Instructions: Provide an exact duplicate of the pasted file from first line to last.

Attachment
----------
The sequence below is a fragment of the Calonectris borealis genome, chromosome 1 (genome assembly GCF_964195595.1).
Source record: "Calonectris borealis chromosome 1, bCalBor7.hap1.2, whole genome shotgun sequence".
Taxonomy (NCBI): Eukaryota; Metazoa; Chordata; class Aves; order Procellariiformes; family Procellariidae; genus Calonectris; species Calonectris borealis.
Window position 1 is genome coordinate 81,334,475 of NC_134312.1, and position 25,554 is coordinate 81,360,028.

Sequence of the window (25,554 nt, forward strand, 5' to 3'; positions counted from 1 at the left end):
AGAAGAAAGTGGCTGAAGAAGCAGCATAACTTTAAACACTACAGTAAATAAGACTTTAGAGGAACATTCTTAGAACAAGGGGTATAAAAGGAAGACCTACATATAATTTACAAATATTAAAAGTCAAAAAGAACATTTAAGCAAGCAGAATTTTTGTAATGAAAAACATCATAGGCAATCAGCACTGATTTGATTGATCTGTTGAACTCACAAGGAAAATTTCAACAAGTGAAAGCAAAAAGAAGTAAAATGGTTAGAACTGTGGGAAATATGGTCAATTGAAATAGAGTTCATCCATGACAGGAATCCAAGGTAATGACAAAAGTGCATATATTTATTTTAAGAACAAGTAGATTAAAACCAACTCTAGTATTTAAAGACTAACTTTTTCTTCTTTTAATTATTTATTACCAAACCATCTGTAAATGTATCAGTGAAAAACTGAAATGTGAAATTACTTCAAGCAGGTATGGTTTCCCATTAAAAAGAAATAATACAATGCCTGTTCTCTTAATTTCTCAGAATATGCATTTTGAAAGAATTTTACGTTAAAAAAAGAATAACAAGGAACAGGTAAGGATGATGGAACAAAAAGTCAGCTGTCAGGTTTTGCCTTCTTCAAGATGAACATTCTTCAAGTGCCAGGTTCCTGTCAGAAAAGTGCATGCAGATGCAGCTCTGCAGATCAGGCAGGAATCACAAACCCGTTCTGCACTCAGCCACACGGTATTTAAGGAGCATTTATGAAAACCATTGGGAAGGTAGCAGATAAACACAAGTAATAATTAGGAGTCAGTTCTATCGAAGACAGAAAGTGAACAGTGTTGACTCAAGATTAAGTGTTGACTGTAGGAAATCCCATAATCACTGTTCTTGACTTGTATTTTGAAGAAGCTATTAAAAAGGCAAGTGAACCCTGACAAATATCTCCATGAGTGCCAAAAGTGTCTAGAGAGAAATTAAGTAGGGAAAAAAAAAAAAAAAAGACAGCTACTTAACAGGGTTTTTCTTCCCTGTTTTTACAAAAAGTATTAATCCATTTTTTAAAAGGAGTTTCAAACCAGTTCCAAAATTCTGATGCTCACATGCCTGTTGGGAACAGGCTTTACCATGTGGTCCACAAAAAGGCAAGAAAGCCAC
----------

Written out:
The sequence below is a fragment of the Calonectris borealis genome, chromosome 1 (genome assembly GCF_964195595.1).
Source record: "Calonectris borealis chromosome 1, bCalBor7.hap1.2, whole genome shotgun sequence".
Taxonomy (NCBI): Eukaryota; Metazoa; Chordata; class Aves; order Procellariiformes; family Procellariidae; genus Calonectris; species Calonectris borealis.
Window position 1 is genome coordinate 81,334,475 of NC_134312.1, and position 25,554 is coordinate 81,360,028.

Sequence of the window (25,554 nt, forward strand, 5' to 3'; positions counted from 1 at the left end):
AGAAGAAAGTGGCTGAAGAAGCAGCATAACTTTAAACACTACAGTAAATAAGACTTTAGAGGAACATTCTTAGAACAAGGGGTATAAAAGGAAGACCTACATATAATTTACAAATATTAAAAGTCAAAAAGAACATTTAAGCAAGCAGAATTTTTGTAATGAAAAACATCATAGGCAATCAGCACTGATTTGATTGATCTGTTGAACTCACAAGGAAAATTTCAACAAGTGAAAGCAAAAAGAAGTAAAATGGTTAGAACTGTGGGAAATATGGTCAATTGAAATAGAGTTCATCCATGACAGGAATCCAAGGTAATGACAAAAGTGCATATATTTATTTTAAGAACAAGTAGATTAAAACCAACTCTAGTATTTAAAGACTAACTTTTTCTTCTTTTAATTATTTATTACCAAACCATCTGTAAATGTATCAGTGAAAAACTGAAATGTGAAATTACTTCAAGCAGGTATGGTTTCCCATTAAAAAGAAATAATACAATGCCTGTTCTCTTAATTTCTCAGAATATGCATTTTGAAAGAATTTTACGTTAAAAAAAGAATAACAAGGAACAGGTAAGGATGATGGAACAAAAAGTCAGCTGTCAGGTTTTGCCTTCTTCAAGATGAACATTCTTCAAGTGCCAGGTTCCTGTCAGAAAAGTGCATGCAGATGCAGCTCTGCAGATCAGGCAGGAATCACAAACCCGTTCTGCACTCAGCCACACGGTATTTAAGGAGCATTTATGAAAACCATTGGGAAGGTAGCAGATAAACACAAGTAATAATTAGGAGTCAGTTCTATCGAAGACAGAAAGTGAACAGTGTTGACTCAAGATTAAGTGTTGACTGTAGGAAATCCCATAATCACTGTTCTTGACTTGTATTTTGAAGAAGCTATTAAAAAGGCAAGTGAACCCTGACAAATATCTCCATGAGTGCCAAAAGTGTCTAGAGAGAAATTAAGTAGGGAAAAAAAAAAAAAAAAGACAGCTACTTAACAGGGTTTTTCTTCCCTGTTTTTACAAAAAGTATTAATCCATTTTTTAAAAGGAGTTTCAAACCAGTTCCAAAATTCTGATGCTCACATGCCTGTTGGGAACAGGCTTTACCATGTGGTCCACAAAAAGGCAAGAAAGCCAC